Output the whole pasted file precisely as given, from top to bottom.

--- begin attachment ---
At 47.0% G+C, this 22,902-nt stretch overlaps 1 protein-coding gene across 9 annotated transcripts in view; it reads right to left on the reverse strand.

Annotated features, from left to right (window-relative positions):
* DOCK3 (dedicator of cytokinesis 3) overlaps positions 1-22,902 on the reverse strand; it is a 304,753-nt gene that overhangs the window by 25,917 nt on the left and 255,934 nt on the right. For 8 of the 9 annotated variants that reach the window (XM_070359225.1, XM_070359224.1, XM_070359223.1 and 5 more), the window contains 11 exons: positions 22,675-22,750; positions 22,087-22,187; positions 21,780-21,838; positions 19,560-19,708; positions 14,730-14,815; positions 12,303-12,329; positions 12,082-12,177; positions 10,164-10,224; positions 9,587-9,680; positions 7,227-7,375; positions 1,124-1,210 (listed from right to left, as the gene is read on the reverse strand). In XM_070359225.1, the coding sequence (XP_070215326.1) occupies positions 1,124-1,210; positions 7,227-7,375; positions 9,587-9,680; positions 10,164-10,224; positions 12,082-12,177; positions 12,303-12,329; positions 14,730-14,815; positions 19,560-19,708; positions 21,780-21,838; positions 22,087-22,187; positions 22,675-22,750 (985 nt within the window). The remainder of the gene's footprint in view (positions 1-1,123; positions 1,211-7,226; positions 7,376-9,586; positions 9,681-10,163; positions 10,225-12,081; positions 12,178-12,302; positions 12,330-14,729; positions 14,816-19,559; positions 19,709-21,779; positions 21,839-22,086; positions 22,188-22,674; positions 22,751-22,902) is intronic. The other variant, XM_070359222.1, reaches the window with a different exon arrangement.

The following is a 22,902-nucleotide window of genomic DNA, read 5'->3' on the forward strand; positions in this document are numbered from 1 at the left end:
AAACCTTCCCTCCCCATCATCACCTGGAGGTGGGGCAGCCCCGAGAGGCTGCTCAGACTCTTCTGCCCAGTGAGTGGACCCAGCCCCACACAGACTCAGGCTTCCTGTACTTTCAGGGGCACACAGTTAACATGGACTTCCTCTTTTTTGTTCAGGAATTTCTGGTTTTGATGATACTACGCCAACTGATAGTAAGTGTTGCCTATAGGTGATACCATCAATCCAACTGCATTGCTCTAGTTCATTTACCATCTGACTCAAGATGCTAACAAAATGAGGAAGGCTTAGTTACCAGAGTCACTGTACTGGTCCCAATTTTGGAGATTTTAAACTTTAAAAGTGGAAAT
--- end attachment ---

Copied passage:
At 47.0% G+C, this 22,902-nt stretch overlaps 1 protein-coding gene across 9 annotated transcripts in view; it reads right to left on the reverse strand.

Annotated features, from left to right (window-relative positions):
* DOCK3 (dedicator of cytokinesis 3) overlaps positions 1-22,902 on the reverse strand; it is a 304,753-nt gene that overhangs the window by 25,917 nt on the left and 255,934 nt on the right. For 8 of the 9 annotated variants that reach the window (XM_070359225.1, XM_070359224.1, XM_070359223.1 and 5 more), the window contains 11 exons: positions 22,675-22,750; positions 22,087-22,187; positions 21,780-21,838; positions 19,560-19,708; positions 14,730-14,815; positions 12,303-12,329; positions 12,082-12,177; positions 10,164-10,224; positions 9,587-9,680; positions 7,227-7,375; positions 1,124-1,210 (listed from right to left, as the gene is read on the reverse strand). In XM_070359225.1, the coding sequence (XP_070215326.1) occupies positions 1,124-1,210; positions 7,227-7,375; positions 9,587-9,680; positions 10,164-10,224; positions 12,082-12,177; positions 12,303-12,329; positions 14,730-14,815; positions 19,560-19,708; positions 21,780-21,838; positions 22,087-22,187; positions 22,675-22,750 (985 nt within the window). The remainder of the gene's footprint in view (positions 1-1,123; positions 1,211-7,226; positions 7,376-9,586; positions 9,681-10,163; positions 10,225-12,081; positions 12,178-12,302; positions 12,330-14,729; positions 14,816-19,559; positions 19,709-21,779; positions 21,839-22,086; positions 22,188-22,674; positions 22,751-22,902) is intronic. The other variant, XM_070359222.1, reaches the window with a different exon arrangement.

The following is a 22,902-nucleotide window of genomic DNA, read 5'->3' on the forward strand; positions in this document are numbered from 1 at the left end:
AAACCTTCCCTCCCCATCATCACCTGGAGGTGGGGCAGCCCCGAGAGGCTGCTCAGACTCTTCTGCCCAGTGAGTGGACCCAGCCCCACACAGACTCAGGCTTCCTGTACTTTCAGGGGCACACAGTTAACATGGACTTCCTCTTTTTTGTTCAGGAATTTCTGGTTTTGATGATACTACGCCAACTGATAGTAAGTGTTGCCTATAGGTGATACCATCAATCCAACTGCATTGCTCTAGTTCATTTACCATCTGACTCAAGATGCTAACAAAATGAGGAAGGCTTAGTTACCAGAGTCACTGTACTGGTCCCAATTTTGGAGATTTTAAACTTTAAAAGTGGAAAT